Sunday, July 10, 2011

John C Campbell

Once again I have complete another week of blacksmithing instruction at John C Campbell Folk School. This class was the most taxing of the classes I have taken, and it took my utmost exertion to keep up and complete the projects. The projects themselves were not large projects, but they each contained several parts and many new techniques.

This class was all about 18th Century Hearth Equipment.

For the most part we used traditional methods and did not use a lot of modern tooling. Some people would argue that using a drill press or power hammer is not traditional but that just shows their historical ignorance on blacksmithing. Drill presses have been around in a variety of forms since Roman times and so have power hammers. The driving force behind these tools is the only thing that has changed, and their purpose and principle of function remains the same. (Hole punching was always more prominent than drilling because punches lasted longer than drills. Punching is a fundamental blacksmithing skill.)

Havng cleared up that fog, let us continue!

We travelled the day before Independence Day, and since our route lays across the tourest area of the Occoee River, traffic was bad. However, we arrived safely and without incident.

We were camping this time, so after we registered, we went to stake our claim in the campground, pitch the tent, awning, and set up the loads of comfies I brought along!

After supper, Mom went shopping and I went to meet the instructor and the class-mates I would share the week with. (CLARIFICATION: Mom and I were the ones who made this trip. Mom was a guest of the folk school.)

This class was so fast paced that I was not able to take time to get pictures. Mom visited the shop once with the camera and got a few shots but that is about all. I do have a couple of interesting photos of the scenery and some other stuff though.

First, before the trip we noticed the back left tire of the truck was sagging. We filled it up and made the trip without any problems. However, by day number two on the campus, it WAS sagging big time! Mom drove the truck to the blacksith shop, and my friend Chase and I played pit crew for a few minutes. As a matter of course, we had to pop the hood to change the tire.

I popped the lug nut cap, and jacked the truck up while Chase dropped the spare. 

How many teenage boys does it take to change a tire?

People at John C. Campbell have the right idea about coffee. In fact there is a whole room of the main Campus house that is called the Coffee Room. They serve coffee there from 6 A.M. to 10 P.M. I take full advantage of such a wonderful thing!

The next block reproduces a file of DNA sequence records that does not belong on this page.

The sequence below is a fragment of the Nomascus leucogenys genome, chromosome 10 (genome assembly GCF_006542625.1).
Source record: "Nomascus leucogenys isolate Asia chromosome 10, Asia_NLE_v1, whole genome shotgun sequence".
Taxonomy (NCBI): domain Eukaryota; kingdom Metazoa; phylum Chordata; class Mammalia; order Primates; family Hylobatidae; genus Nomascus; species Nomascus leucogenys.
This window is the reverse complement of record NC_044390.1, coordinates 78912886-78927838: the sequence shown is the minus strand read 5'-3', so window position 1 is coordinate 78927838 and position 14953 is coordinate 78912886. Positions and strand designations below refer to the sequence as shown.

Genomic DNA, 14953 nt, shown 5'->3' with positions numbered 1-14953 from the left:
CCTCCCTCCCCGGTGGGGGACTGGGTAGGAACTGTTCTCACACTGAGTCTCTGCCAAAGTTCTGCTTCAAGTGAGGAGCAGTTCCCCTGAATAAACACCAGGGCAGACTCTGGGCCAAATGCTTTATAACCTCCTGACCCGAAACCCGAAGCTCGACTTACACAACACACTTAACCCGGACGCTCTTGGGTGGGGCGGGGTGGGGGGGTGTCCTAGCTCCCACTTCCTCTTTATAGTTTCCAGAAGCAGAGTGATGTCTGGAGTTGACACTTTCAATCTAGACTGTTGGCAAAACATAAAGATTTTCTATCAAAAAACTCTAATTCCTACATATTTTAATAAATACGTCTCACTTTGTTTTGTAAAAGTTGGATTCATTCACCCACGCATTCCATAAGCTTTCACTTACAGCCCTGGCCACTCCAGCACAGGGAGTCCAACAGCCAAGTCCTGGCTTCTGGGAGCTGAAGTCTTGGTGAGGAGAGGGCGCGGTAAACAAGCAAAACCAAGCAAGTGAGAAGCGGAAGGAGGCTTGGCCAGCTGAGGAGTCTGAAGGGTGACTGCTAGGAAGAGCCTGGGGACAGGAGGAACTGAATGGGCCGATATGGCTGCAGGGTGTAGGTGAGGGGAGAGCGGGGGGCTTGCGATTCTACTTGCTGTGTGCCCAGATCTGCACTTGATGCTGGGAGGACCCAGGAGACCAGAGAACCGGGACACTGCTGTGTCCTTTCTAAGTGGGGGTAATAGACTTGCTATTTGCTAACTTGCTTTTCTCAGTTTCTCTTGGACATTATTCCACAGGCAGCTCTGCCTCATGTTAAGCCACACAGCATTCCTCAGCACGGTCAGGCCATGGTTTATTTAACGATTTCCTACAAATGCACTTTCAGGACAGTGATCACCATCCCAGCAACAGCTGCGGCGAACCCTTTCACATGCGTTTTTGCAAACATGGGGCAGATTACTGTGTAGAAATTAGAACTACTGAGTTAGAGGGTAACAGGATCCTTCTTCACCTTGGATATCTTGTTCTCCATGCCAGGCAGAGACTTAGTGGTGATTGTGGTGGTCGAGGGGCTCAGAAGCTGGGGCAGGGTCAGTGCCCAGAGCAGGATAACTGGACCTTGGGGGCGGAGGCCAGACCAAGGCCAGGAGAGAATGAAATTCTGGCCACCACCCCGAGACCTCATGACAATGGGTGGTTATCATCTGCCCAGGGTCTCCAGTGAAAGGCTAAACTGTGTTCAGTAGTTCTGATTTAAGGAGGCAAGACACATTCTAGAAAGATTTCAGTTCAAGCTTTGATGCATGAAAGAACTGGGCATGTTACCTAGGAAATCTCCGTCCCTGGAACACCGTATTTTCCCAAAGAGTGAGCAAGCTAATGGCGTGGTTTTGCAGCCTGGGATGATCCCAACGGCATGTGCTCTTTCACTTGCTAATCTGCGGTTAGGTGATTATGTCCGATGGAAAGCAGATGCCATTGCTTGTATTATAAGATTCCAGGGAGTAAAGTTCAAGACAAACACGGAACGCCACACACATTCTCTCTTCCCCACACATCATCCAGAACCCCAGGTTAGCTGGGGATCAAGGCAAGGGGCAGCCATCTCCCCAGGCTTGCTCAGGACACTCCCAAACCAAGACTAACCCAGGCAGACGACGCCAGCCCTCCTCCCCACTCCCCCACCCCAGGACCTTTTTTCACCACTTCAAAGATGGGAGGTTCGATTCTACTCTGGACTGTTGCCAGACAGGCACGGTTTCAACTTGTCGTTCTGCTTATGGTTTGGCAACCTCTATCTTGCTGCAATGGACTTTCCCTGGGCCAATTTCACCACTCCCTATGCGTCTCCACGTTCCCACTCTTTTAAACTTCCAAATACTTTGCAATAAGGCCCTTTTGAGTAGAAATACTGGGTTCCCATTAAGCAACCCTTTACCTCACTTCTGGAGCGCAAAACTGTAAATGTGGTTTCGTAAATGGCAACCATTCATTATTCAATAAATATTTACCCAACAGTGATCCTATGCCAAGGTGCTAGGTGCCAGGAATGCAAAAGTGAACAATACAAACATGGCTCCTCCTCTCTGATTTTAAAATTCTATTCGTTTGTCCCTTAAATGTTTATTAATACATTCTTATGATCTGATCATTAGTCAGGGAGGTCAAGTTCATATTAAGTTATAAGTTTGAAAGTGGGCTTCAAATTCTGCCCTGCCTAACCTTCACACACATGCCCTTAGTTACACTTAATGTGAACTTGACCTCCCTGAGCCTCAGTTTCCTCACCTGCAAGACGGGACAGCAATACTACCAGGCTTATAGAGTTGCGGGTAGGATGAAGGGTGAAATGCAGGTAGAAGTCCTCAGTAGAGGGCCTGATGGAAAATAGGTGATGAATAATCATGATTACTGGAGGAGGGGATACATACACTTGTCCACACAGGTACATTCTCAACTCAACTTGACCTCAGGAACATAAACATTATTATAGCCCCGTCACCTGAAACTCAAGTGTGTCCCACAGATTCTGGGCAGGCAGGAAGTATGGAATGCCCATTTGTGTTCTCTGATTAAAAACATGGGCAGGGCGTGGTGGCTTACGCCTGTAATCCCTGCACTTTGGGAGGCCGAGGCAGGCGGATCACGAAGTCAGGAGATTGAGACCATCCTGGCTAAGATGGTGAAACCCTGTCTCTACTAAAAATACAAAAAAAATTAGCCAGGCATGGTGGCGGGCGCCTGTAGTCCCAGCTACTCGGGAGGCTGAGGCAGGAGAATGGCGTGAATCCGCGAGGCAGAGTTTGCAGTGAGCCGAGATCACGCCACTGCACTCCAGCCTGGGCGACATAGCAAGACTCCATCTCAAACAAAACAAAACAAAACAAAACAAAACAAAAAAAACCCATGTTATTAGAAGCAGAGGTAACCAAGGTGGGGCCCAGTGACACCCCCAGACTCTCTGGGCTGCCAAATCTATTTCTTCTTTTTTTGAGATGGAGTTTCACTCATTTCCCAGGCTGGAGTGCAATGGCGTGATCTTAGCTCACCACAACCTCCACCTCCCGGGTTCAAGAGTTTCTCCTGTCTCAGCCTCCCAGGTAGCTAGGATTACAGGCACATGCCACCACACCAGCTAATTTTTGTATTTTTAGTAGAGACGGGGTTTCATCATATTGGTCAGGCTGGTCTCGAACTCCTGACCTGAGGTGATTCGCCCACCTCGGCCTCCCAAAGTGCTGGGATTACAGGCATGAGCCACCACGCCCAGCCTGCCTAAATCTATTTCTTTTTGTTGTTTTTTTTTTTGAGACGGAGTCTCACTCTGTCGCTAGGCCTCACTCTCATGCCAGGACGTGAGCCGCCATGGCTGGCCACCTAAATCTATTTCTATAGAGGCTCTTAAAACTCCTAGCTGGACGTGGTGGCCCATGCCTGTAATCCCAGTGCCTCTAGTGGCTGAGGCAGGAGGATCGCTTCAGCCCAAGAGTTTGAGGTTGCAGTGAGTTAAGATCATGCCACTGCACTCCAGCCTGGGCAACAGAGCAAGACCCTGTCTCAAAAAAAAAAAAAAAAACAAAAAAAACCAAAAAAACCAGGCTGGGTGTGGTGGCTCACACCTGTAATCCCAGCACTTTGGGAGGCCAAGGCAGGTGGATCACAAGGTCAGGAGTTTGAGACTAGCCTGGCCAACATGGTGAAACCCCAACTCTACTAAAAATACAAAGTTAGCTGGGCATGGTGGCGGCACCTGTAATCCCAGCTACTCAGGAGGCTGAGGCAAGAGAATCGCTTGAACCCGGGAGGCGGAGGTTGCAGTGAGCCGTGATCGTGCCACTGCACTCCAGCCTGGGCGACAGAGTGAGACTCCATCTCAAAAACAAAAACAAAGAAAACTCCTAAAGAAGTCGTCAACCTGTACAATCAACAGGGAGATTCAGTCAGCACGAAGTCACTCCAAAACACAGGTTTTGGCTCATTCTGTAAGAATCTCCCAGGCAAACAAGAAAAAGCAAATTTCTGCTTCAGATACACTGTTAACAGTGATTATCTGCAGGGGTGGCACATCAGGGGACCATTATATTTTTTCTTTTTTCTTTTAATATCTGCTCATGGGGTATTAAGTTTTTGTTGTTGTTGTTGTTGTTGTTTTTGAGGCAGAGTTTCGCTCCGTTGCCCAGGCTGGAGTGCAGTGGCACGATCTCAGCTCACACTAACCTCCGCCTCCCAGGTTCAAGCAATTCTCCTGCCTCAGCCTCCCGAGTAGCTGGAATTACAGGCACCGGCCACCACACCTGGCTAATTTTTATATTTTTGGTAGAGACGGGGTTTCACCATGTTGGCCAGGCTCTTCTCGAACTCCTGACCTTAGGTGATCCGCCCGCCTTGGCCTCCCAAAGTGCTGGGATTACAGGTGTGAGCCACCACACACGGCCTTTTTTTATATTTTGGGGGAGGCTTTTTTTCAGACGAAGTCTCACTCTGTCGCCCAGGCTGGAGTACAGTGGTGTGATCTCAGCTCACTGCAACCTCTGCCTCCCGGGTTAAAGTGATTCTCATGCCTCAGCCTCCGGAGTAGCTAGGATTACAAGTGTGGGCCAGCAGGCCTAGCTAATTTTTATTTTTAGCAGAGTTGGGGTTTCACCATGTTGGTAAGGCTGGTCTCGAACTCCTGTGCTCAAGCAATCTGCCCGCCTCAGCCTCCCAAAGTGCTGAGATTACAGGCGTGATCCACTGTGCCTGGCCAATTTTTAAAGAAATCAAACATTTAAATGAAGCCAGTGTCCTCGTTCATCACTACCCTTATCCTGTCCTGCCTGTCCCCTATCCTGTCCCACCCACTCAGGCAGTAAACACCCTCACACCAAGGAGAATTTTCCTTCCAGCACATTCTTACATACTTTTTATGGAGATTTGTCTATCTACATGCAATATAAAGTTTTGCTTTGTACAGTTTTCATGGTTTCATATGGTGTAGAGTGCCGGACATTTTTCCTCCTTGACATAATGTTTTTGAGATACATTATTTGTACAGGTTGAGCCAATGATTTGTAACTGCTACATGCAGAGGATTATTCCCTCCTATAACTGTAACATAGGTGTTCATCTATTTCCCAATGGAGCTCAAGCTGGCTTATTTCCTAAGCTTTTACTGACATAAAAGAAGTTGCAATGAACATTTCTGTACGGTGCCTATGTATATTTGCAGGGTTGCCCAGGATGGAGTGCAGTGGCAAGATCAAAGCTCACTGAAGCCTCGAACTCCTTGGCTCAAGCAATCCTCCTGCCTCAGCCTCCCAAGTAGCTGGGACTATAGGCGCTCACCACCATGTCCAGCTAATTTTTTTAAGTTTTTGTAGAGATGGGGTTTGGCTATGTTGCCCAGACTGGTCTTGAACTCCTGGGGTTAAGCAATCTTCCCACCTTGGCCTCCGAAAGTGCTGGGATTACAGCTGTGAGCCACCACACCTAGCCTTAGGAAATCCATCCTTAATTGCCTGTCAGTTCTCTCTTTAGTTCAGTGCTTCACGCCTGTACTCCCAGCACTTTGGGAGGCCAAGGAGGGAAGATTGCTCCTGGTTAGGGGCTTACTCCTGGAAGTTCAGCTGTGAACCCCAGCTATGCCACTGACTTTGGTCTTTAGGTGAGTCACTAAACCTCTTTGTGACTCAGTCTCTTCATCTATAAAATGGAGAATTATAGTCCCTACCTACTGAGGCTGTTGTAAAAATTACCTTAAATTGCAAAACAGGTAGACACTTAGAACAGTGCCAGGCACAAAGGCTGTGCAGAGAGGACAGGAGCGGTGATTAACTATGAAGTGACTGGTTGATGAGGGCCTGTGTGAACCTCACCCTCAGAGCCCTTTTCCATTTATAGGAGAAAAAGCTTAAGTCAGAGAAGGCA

Here is some of the scenery found everywhere around the campus.

Here are a few shop photos.

One: Tending the fire!

Two: This is one of two or three seconds total that I had for leisure time! :D

Three: Back to work!

I got a lot of pictures from show and tell where all the classes show-case the work that they have completed throughout the week. Here are a couple. 
First: wood carving. The entire wood carving class including the teacher had left, save for one man and this AMAZING piece he completed. 

This is the young lady that braved the campground with us along with her project in mixed media.

This is one of my class-mates standing beside the blacksmith show table.

The blacksmith table.

The instructor and one of my classmates.

This was completed in the wood-turning class. The whole class turned out some of the most beautiful wood-turned pieces I have ever seen.

Ok so that is all from the school. Since it is difficult to see the pieces when they are sitting on the table at show and tell, I did a photo run of my pieces here in my shop.

First project completed on Monday the fourth: 18th Century Kettle Tilter and hook.

The kettle tilter holds a water kettle to always keep water warm. When the water is hot, the long handle is rotated downward. A thumb holds the kettle in place as it is tilted and the water poured out.

Here is the thumb that holds the pot down. See how it is attached back to the long handle at the pivot point. 

Second project done on Tuesday the fifth: 18th Century Four-Bar Grill.

Third projected completed on Wednesday the sixth: The 18th Century Lark Spit.
Actually no one finished the lark spit on the Wednesday. We had to finish it Thursay.

Fourth project completed on Thrusday the seventh: 18th Century Side Crane.
The brackets on the left are what the crane swings on. These brackets are installed into the concrete on either side of the fireplace.
These brackets are called pintels.

And that is all folks!


Blacksmith Chase said...

At least you got all your projects done. LOL Thanks again for not saying any thing bad about me. LOL

amateur blacksmith said...

I wish there was a class like that around here. All of your stuff looks good.

amateur blacksmith said...

I wish they had classes like that around here. All the stuff you made looks good.